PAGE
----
The year 2023 has been declared by the United Nations as the International Year of the Millet, following a proposal by India, which wants to position itself as a global hub for millets.
It’s interesting how millets can help the world face the challenges confronting it.
Here’s what the Food and Agricultural Organization of the UN has to say about millets. As the global agrifood systems face challenges to feed an ever-growing global population, resilient cereals like millets provide an affordable and nutritious option, and efforts need to be scaled-up to promote their cultivation. “Millets can play an important role and contribute to our collective efforts to empower smallholder farmers, achieve sustainable development, eliminate hunger, adapt to climate change, promote biodiversity, and transform agrifood systems,” says FAO Director-General QU Dongyu.
How are millets healthier for you?
Millets are cereal, like rice or wheat, but used to be referred to as coarse cereals, an obvious reference to the external texture which is not smooth. All cereals are a rich source of carbohydrate but millets also come with more protein, dietary fibre, iron and calcium content than rice or wheat.
In a 2018 notification, the government says millets are a powerhouse of nutrients and that research had shown millets as good defence in the fight against diabetes. Millets have a low glycemic index, which means such foods have lesser impact on blood glucose levels than foods that are higher up in the index. To help consumers understand the benefits better, the government has changed the nomenclature from coarse grains to Nutricereals.
Why are millets said to be climate-friendly?
An article at ORFonline tells us that millets use 70% less water than rice; grow in half the time of wheat; and need 40% less energy in processing. They are hardy crops that can withstand extreme heat conditions.
Why did millets lose preference over the past few decades?
Millets are said to be among the earliest, if not actually the first, cereals to have been cultivated by mankind. In a few years following independence, India was hit with a food shortage and we had to quickly get our act together. The Green Revolution prioritised the production of wheat and rice helping avert such crises.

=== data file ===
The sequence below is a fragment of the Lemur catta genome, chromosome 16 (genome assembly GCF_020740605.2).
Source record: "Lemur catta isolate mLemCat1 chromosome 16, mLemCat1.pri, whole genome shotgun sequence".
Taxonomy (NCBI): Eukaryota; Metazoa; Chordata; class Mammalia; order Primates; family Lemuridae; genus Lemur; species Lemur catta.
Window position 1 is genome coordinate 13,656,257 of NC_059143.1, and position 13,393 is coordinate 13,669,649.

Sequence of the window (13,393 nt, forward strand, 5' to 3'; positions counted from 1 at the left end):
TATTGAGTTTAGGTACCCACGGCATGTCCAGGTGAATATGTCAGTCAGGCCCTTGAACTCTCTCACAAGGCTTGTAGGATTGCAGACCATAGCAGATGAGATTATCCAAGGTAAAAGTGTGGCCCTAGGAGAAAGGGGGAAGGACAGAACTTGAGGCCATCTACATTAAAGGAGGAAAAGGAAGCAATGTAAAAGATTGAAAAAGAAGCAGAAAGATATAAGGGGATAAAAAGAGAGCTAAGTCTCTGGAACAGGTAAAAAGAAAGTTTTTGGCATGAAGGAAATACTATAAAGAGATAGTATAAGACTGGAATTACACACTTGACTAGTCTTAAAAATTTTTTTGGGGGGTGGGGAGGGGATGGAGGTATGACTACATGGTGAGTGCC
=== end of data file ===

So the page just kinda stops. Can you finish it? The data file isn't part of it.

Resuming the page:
A paper published in the Ethnic Foods Journal, part of Springer Nature, claims that before the Green Revolution, production of rice and millets were higher than the production of wheat, barley, and maize combined all together. But since then, the production of millets has gone down, and “the crops that were once consumed in every household became a fodder crop in just a few decades” after the Green Revolution.
According to a presentation by the Ministry of Agriculture and farmer welfare, precedence given to rice and wheat meant the millets declined in acreage. Till the 1965-70 time-frame, millets formed 20% of our food grain basket but are now down to 6%.
Now, look at the percentage of cropped area – for wheat versus jowar as an example! Jowar went from close to 12 to 3.1% in about 65 years, and wheat, from 7.6% to 16.2%:
Opportunities for millet start-ups
If a business is ripe for the taking, can start-ups be far behind? There are several areas that offer opportunities. Of course, demand is something entrepreneurs would have to review for their offering before setting off on a journey. The government has funded 66 start-ups with investments exceeding a cumulative ₹6 crore.
Govt. has to act on both demand creation and incentivise production.
If policy and technological innovation could make rice and wheat go up in consumption more than 50 years ago, the reverse in favour of millets is also likely possible, if that’s what the country wants.
Even though the MSP of millets (ragi, bajra and jowar) had been raised by 80-125% between 2013-14 and 2021-22, according to a piece in our sister publication BusinessLine, their combined production has dropped by 7% to over the last eight years.
Demand creation will also be key. Because if I just love having rice, and don’t think highly of millets, a marginal price difference won’t make eat millets. As per the National Food Security act, coarse grains are sold at rates cheaper than rice or wheat via the PDS. A look at the stock numbers as of December with the FCI tells you a story about both production and demand. Rice and wheat run into large triple digits in monthly averages while coarse grains are in low single digits in terms of lakh tonnes.
Script and presentation: K. Bharat Kumar
Production: Shibu Narayan
Videography: Johan Sathyadas